Willie Watson Celebrates New Album at Mercury Lounge

May 22nd, 2014

Willie Watson – Mercury Lounge – May 21, 2014


“I guess I’m a folk singer now,” announced Willie Watson midway through his show at Mercury Lounge last night, the now implying he was previously something else. Watching him hold the sold-out audience in rapt attention as he made his way through folk standards, a sweet, natural warble in his voice, alternating between guitar and banjo easily, it felt like he was born a folk singer. Opening with “Take This Hammer” (later explaining that there are lots of “hammer songs” in folk music), Watson stood alone, working the time-tested material like sandpaper to a piece of wood, bringing out the simple, natural, beautiful grain.

The set was filled with traditional folk music: songs about drinking, trains and bank robbers, doing wrong by women and (barely) being saved (or not), and John Henry’s hammer—many featured on Watson’s new album, Folk Singer Vol. 1. The crowd filled in the gaps with plenty of shouts, all drawn in for the early set, many straight from work, by the higher power of folk music, a weekday religious service of sorts. Watson moved easily through the material, switching between banjo and guitar on almost every song, filling little solos in between verses. He played on the theme of folk tradition, setting up a sing-along for “Stewball,” the audience waiting for the moment to pounce.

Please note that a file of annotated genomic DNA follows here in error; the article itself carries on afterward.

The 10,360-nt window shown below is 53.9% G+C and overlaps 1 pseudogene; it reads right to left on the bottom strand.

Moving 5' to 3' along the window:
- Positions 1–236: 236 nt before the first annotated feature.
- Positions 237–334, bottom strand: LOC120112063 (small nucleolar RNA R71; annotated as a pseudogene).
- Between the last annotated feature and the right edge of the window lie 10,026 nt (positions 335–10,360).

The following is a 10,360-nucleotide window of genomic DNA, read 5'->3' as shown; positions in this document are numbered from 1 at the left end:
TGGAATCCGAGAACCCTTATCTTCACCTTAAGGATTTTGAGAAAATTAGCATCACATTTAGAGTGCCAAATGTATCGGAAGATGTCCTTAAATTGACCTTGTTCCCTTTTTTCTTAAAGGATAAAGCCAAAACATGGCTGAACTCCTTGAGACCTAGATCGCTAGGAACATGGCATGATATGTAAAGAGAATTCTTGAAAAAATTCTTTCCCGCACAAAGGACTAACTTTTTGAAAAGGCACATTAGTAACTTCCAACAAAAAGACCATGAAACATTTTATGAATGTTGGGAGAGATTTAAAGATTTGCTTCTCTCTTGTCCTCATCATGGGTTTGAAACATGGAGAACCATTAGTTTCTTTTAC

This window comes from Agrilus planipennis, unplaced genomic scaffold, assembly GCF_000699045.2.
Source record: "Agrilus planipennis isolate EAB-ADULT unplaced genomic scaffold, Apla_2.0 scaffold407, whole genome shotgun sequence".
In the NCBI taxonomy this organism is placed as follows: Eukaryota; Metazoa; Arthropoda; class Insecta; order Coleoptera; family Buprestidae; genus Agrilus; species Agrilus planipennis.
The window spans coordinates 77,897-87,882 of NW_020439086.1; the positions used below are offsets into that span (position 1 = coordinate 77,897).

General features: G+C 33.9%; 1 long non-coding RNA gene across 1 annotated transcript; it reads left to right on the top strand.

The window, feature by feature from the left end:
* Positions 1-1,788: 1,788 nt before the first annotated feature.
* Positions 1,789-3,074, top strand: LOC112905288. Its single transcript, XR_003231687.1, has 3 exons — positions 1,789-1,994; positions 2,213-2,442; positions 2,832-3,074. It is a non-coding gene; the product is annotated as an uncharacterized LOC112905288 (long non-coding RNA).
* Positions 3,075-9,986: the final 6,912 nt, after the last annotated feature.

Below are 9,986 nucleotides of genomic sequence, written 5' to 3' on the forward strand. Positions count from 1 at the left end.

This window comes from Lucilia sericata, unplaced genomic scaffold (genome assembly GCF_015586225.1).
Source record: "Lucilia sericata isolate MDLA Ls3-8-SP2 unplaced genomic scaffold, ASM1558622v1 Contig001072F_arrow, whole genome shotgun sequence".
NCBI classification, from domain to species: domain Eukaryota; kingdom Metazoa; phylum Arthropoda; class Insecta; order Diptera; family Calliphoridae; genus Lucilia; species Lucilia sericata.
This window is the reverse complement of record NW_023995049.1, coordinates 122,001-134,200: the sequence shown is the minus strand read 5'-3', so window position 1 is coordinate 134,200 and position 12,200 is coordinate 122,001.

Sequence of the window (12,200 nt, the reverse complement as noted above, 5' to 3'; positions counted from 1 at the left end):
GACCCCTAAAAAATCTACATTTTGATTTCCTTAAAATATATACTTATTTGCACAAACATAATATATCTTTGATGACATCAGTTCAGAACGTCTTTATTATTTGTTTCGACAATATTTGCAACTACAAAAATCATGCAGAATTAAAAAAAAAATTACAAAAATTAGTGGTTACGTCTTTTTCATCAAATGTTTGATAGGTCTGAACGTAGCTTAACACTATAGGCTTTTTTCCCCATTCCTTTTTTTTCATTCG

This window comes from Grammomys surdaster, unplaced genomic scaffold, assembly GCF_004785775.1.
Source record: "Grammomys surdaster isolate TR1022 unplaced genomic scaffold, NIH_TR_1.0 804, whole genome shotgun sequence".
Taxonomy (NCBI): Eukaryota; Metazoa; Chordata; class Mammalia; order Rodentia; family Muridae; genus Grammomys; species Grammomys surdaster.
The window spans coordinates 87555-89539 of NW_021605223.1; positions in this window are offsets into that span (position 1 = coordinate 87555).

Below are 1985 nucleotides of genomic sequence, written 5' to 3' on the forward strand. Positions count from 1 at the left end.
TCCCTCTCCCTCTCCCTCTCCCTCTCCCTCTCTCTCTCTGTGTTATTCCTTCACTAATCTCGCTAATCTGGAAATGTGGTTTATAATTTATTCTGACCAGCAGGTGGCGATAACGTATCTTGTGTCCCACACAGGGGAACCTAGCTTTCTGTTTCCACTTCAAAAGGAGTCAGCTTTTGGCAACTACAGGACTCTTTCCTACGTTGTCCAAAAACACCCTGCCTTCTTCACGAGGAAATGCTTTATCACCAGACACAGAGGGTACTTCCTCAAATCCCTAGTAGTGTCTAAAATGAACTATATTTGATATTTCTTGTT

Humorous moments drew laughter while songs of pure, simple beauty had the room silent. As Watson closed the highly entertaining set with “On the Road Again,” it became obvious how infinite the folk-music canon is, and that despite him squeezing in tons of material, both familiar and un-, into the hour, it was like examining the contents of the ocean with a Dixie cup. No wonder the album is only Vol. 1. To prove the point, Watson saved the best for last, encoring with an excellent version of Ma Rainey’s “See See Rider,” blowing his harmonica in that gorgeous, mournful folk tradition and then finishing with a rousing, crowd-pleasing “Midnight Special.” The audience filed out, eager for more, already anticipating, I’m sure, Vol. 2. —A. Stein